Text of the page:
At Kennedy Space Center's Launch Pad 39A, workers gain entrance to the space shuttle Endeavour's aft section as teams prepare to remove and replace a switchbox known as the aft load control assembly-2, or ALCA-2. The assembly is believed to have caused heaters on a fuel line for one of Endeavour's auxiliary power units to fail during Friday's countdown.
NASA is ruling out any chance of a Mother's Day launch for the shuttle Endeavour, saying that it will take until at least May 10 to resolve a heater glitch and get the spaceship ready for its last flight.
Just a day ago, mission managers said the launch wouldn't happen before May 8, which is Mother's Day. Today, they took a fresh look at the schedule and said they'd need even more time to test the switchbox and wiring in one of Endeavour's auxiliary power units.
A problem with the wiring, which involves a heater for the shuttle's hydraulic system, forced NASA's managers to call off the countdown for a launch on Friday. Hundreds of thousands of visitors, including President Barack Obama and his family, were hoping to see the shuttle program's second-to-last liftoff.
Here's today's mission status update:
"NASA space shuttle and International Space Station managers met Monday and determined that Tuesday, May 10, is the earliest Endeavour could be launched on the STS-134 mission. That date is success-oriented based on preliminary schedules to replace a faulty Load Control Assembly (LCA) box in the orbiter's aft compartment.
"Plans are for managers to reconvene Friday to determine a more definite launch date after the box is removed and replaced and the retest of systems has been completed.
"Space Shuttle Program managers adjusted the date after further evaluating the schedules to change out the box and retest the nine shuttle systems associated with the controller. That work would be followed by the standard closeout of the aft compartment before proceeding into the launch countdown.
"Sunday night and Monday, technicians at NASA's Kennedy Space Center’s Launch Pad 39A conducted additional testing of systems associated with LCA-2, including testing the box itself, which is expected to be removed late Monday or early Tuesday and replaced with an existing spare.
"Managers will continue to evaluate the repair process and make any additional adjustments before scheduling Endeavour’s next launch attempt for its STS-134 mission to the International Space Station.
"The STS-134 crew is back in Houston and remains in quarantine throughout as it slowly adjusts its wake and sleep schedule to match the new launch time. While at NASA's Johnson Space Center, the crew will conduct a launch and landing simulation with its ascent and entry flight control team based in Mission Control, before returning to Florida for the launch countdown."
Endeavour is due to bring up a $2 million particle-physics experiment, a storage platform and tons of other supplies and equipment to the International Space Station. One of the big draws for this mission is the fact that the commander, Mark Kelly, is married to U.S. Rep. Gabrielle Giffords, D-Ariz., who was wounded in the head during an assassination attempt in January that left six dead and nine others injured. Giffords has made a heroic recovery at a Houston rehabilitation center, flew to Florida for last week's unsuccessful launch try and is vowing to return for the next attempt.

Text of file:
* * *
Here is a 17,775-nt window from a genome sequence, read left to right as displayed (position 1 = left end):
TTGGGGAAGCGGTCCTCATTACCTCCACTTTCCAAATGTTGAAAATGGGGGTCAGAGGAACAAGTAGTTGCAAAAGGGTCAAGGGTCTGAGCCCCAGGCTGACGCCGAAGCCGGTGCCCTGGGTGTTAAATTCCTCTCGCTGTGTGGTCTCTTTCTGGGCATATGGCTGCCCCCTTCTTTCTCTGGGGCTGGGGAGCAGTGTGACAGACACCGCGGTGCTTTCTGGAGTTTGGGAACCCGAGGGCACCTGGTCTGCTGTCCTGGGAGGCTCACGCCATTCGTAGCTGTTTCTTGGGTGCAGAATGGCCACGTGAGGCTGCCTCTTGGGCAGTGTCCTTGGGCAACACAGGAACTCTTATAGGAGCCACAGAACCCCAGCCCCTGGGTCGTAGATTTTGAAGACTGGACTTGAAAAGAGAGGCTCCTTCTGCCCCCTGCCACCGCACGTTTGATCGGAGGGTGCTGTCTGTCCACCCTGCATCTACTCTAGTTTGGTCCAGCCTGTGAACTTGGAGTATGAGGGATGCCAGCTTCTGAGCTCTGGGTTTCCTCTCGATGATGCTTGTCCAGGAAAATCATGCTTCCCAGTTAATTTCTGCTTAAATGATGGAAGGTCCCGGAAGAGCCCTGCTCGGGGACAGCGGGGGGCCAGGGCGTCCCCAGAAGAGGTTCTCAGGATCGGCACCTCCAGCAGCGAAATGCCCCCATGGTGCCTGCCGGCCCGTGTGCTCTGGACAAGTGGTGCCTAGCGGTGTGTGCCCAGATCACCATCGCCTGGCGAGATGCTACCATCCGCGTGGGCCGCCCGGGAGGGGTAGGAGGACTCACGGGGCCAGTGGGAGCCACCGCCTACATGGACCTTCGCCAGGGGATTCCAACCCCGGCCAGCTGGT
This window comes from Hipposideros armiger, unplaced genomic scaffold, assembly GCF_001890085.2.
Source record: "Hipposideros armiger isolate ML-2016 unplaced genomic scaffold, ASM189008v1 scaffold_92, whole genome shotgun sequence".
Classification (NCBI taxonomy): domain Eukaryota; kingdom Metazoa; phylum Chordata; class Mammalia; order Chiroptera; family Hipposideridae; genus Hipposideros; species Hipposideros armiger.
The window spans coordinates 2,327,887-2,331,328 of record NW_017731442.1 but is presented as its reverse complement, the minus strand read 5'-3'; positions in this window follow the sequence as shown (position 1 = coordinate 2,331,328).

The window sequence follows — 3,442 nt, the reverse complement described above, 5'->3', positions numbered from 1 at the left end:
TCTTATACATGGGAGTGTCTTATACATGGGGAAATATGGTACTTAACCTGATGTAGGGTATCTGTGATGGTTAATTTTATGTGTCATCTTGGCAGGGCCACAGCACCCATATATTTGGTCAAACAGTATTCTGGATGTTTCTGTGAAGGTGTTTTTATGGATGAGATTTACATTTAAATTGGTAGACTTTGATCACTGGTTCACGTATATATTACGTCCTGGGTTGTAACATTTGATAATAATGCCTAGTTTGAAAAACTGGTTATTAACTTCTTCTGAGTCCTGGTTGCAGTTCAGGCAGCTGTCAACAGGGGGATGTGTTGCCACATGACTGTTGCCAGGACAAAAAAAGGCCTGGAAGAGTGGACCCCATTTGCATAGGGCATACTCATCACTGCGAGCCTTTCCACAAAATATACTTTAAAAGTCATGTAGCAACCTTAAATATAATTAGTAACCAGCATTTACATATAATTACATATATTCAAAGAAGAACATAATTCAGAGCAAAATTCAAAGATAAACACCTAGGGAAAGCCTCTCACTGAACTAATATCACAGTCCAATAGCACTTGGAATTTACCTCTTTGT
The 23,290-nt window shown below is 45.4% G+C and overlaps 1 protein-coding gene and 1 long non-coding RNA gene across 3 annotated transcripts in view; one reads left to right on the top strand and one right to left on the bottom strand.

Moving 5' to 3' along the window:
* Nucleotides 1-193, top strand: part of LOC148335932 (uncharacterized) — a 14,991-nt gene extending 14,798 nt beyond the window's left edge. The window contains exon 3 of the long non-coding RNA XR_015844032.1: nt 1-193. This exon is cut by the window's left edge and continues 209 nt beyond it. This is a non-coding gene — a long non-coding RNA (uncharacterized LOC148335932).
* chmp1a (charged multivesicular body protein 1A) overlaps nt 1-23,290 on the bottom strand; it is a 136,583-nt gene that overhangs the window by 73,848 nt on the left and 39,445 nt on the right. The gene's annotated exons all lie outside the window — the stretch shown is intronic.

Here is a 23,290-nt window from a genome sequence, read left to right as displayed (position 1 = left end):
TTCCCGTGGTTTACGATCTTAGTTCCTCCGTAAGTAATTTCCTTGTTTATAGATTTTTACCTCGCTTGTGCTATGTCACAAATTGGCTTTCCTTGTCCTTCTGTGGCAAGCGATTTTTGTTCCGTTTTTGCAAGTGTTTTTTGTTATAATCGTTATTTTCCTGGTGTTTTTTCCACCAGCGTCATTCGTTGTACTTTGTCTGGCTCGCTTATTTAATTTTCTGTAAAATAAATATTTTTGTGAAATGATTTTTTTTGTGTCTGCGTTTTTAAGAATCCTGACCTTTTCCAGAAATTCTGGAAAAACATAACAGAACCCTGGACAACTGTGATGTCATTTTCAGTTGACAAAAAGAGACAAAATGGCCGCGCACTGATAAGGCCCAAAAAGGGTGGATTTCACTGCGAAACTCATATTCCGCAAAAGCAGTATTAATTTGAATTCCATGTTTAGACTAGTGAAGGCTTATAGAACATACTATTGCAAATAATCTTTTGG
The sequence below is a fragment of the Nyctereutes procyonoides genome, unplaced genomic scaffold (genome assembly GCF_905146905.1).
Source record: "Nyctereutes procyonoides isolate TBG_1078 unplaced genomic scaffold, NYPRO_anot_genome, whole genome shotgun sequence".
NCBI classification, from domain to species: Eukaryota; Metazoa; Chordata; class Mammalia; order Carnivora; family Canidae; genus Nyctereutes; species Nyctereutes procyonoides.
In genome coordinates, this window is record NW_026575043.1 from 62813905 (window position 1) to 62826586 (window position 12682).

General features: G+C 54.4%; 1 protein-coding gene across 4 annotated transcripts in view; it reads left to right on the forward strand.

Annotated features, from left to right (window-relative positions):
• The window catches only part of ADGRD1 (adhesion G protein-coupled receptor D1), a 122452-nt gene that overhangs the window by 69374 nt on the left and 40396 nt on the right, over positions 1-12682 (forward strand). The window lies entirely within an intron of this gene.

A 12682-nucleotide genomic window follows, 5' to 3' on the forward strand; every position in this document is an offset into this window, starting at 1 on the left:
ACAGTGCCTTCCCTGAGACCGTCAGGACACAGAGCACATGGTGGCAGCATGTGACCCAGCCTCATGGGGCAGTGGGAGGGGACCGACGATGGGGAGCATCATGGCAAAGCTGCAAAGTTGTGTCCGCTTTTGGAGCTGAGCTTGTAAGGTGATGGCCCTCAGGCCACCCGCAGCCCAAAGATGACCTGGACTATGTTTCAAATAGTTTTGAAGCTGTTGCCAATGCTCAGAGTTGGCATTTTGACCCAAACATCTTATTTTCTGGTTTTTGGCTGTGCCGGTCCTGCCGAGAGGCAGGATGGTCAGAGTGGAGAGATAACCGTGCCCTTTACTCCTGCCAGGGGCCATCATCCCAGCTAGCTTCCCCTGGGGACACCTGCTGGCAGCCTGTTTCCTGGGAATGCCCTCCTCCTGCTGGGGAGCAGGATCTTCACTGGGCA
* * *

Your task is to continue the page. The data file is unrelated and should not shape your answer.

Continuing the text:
Here's how one of Endeavour's crew members, Mike Fincke, reacted to today's news via Twitter:
"Now we are no earlier than Tuesday, May 10, for our launch. No worries — we have plenty to study and the teams at the Cape are awesome."
Twitter is becoming the favored mode of public communication for the astronauts. During the countdown, the tweetstream was the best way to keep up with Endeavour's crew members, and that continues to be the case during their down time in Houston. Here's what Endeavour pilot Greg Johnson has been saying on Twitter today:
"Enjoyed an 18-hour reprieve in Houston spending an evening at home. Now we're back in quarantine ... reminds me of the movie 'Groundhog Day.'"
"I plan to tweet from space. Although tweets might not hit the Internet immediately, they will be transmitted within a few hours."
Perhaps one reason why Twitter is getting so much attention is the buzz that surrounded the NASA Tweetup crowd over the past week. The space agency selected 150 tweeters to get credentialed for the Endeavour launch, including actors LeVar Burton and Seth Green as well as our own Tricia McKinney, a producer for "The Rachel Maddow Show." Some of the Tweetup participants will have to pass up the next launch opportunity due to their workaday life, but a fair number are vowing to come back, whenever NASA decides to try again. Here's an assessment from Carson Skinner:
"It seems that #NASATweetup majority is hoping for a longer delay in order to make arrangements for a return to KSC. #SilverLinings"
Frankly, I'm feeling the same way. I'm leaving the Space Coast on Tuesday and don't know when I'll be back. But NASA has to take advantage of the opportunities when they present themselves. If the launch is delayed much past the 10th, that will stretch out the time frame for the shuttle program's final launch, currently due to be taken on by Atlantis on June 28. And if there's anything worse than missing Mother's Day, it's showing up late for your own farewell party.
More from Cape Canaveral:
- Endeavour launch put off another week
- Glitch forces delay in high-profile shuttle launch
- President visits wounded congresswoman
- It's showtime for antimatter hunters
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